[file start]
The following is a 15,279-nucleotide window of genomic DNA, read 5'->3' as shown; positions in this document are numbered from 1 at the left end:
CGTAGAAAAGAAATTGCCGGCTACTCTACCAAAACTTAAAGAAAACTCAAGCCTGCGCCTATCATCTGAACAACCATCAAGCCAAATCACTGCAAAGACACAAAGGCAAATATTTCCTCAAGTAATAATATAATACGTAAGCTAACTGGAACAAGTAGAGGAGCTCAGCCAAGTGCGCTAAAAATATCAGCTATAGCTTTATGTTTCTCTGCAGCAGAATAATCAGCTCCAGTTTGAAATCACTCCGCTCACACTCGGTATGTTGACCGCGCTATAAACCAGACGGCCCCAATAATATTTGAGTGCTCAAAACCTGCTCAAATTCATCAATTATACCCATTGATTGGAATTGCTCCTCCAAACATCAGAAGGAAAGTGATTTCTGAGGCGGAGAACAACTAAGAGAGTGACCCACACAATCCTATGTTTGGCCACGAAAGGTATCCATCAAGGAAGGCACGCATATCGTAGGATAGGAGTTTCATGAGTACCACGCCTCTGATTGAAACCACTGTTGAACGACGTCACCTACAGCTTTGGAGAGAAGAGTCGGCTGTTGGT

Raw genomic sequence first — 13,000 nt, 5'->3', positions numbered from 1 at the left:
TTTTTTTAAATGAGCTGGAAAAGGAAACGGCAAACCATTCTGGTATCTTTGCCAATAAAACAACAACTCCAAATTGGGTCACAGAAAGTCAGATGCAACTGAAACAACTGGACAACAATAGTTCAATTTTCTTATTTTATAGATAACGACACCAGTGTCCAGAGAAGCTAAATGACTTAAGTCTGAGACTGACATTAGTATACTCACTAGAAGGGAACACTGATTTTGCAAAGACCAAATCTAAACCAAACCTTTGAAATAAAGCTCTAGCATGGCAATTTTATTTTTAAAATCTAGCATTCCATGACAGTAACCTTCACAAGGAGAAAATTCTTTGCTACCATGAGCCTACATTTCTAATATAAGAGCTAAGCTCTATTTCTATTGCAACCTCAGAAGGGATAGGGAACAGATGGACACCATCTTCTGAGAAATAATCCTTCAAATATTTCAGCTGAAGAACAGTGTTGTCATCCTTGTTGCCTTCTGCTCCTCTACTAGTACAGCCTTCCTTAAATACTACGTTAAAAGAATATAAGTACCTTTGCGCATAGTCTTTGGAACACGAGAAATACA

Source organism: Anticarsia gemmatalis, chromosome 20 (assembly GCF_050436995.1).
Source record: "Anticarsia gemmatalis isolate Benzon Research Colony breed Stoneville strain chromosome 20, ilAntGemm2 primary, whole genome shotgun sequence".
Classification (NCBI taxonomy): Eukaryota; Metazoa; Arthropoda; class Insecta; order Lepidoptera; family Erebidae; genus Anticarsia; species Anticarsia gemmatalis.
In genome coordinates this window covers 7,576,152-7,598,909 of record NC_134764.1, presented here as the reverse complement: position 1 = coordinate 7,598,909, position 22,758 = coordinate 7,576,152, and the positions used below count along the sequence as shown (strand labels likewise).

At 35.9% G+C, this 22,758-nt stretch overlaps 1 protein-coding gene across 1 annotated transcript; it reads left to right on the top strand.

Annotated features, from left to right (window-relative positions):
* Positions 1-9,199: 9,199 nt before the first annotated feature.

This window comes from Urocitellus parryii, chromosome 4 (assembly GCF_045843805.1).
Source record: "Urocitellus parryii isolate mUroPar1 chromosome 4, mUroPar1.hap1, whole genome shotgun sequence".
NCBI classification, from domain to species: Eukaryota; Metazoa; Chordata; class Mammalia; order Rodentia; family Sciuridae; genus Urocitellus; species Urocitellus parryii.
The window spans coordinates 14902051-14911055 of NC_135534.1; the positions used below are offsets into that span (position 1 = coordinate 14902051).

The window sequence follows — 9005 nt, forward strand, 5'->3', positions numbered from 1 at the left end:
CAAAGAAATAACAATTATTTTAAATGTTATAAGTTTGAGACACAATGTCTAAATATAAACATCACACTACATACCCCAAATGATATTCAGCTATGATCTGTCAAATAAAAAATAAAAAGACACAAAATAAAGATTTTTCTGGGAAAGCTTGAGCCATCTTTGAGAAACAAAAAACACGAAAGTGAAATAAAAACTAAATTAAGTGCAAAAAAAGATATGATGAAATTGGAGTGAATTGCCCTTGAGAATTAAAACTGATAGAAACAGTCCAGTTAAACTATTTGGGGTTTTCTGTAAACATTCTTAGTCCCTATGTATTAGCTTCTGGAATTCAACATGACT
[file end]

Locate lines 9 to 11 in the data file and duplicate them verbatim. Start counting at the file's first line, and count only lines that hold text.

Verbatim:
At 35.9% G+C, this 22,758-nt stretch overlaps 1 protein-coding gene across 1 annotated transcript; it reads left to right on the top strand.

Annotated features, from left to right (window-relative positions):
* Positions 1-9,199: 9,199 nt before the first annotated feature.